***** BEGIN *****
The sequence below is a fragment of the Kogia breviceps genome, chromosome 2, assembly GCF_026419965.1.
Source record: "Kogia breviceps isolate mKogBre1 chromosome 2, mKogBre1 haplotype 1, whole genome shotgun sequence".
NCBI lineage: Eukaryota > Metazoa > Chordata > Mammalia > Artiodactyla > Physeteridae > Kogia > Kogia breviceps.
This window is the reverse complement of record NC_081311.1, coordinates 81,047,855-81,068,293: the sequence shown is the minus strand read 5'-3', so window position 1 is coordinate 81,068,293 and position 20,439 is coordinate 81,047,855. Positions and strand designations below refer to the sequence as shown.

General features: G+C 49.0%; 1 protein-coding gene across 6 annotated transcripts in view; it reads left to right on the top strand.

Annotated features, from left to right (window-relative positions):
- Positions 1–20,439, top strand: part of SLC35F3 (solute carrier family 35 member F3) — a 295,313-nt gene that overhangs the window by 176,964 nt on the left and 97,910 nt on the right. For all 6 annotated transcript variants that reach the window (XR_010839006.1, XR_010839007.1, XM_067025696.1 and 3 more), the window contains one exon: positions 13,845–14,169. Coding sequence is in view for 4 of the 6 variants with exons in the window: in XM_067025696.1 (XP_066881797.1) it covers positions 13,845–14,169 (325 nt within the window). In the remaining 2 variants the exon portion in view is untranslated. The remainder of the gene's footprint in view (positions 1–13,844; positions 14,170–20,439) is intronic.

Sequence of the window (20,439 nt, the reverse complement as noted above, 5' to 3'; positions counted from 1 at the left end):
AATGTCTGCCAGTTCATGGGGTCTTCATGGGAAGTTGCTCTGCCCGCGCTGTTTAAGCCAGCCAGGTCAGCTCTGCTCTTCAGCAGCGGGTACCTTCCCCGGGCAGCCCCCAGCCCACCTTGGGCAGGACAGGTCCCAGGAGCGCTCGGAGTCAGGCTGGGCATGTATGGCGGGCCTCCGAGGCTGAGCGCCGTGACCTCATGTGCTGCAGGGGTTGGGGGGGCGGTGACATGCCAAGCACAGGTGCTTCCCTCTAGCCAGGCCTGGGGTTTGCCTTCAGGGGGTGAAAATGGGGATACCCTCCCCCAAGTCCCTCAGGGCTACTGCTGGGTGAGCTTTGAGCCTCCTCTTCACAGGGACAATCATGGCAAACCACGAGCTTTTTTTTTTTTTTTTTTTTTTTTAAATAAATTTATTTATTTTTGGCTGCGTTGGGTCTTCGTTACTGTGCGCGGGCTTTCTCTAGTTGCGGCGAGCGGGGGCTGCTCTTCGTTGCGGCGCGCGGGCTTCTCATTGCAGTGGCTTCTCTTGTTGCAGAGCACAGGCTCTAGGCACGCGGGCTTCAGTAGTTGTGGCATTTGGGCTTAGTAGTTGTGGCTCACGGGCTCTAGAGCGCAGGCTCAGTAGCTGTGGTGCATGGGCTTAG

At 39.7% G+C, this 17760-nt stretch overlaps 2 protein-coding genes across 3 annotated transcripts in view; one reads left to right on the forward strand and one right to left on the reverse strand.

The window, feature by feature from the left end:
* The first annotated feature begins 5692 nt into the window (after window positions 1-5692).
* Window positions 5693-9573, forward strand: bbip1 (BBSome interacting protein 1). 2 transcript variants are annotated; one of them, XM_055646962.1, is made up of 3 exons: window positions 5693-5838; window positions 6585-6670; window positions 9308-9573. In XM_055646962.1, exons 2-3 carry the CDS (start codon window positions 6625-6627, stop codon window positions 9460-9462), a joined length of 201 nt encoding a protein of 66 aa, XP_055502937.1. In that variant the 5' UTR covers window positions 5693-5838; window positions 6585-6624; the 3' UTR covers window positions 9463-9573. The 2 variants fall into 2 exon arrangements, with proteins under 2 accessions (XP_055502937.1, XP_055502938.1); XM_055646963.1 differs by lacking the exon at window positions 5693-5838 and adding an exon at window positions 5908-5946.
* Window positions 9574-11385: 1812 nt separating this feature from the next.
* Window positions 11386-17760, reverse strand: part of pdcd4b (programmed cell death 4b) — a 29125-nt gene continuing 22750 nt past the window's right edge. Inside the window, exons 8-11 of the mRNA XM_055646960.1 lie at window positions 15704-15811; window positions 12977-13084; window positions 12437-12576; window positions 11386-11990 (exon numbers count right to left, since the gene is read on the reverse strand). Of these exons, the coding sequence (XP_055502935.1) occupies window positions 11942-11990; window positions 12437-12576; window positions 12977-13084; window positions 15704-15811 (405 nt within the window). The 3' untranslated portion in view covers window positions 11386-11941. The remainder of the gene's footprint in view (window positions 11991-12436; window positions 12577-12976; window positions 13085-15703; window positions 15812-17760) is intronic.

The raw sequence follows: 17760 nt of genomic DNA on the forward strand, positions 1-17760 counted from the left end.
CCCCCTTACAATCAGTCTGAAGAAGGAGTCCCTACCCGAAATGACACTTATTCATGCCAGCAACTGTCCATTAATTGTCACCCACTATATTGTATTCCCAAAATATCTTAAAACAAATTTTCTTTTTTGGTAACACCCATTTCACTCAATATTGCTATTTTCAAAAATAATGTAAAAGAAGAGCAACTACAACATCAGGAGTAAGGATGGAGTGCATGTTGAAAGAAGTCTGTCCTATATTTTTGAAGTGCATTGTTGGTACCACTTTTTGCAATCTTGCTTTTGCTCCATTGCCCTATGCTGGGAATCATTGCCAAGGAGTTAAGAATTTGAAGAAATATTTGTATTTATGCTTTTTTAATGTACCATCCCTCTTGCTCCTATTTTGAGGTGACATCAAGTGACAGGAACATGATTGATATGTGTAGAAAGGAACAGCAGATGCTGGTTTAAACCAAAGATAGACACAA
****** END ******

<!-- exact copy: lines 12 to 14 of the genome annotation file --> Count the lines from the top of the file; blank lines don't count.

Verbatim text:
* The first annotated feature begins 5692 nt into the window (after window positions 1-5692).
* Window positions 5693-9573, forward strand: bbip1 (BBSome interacting protein 1). 2 transcript variants are annotated; one of them, XM_055646962.1, is made up of 3 exons: window positions 5693-5838; window positions 6585-6670; window positions 9308-9573. In XM_055646962.1, exons 2-3 carry the CDS (start codon window positions 6625-6627, stop codon window positions 9460-9462), a joined length of 201 nt encoding a protein of 66 aa, XP_055502937.1. In that variant the 5' UTR covers window positions 5693-5838; window positions 6585-6624; the 3' UTR covers window positions 9463-9573. The 2 variants fall into 2 exon arrangements, with proteins under 2 accessions (XP_055502937.1, XP_055502938.1); XM_055646963.1 differs by lacking the exon at window positions 5693-5838 and adding an exon at window positions 5908-5946.
* Window positions 9574-11385: 1812 nt separating this feature from the next.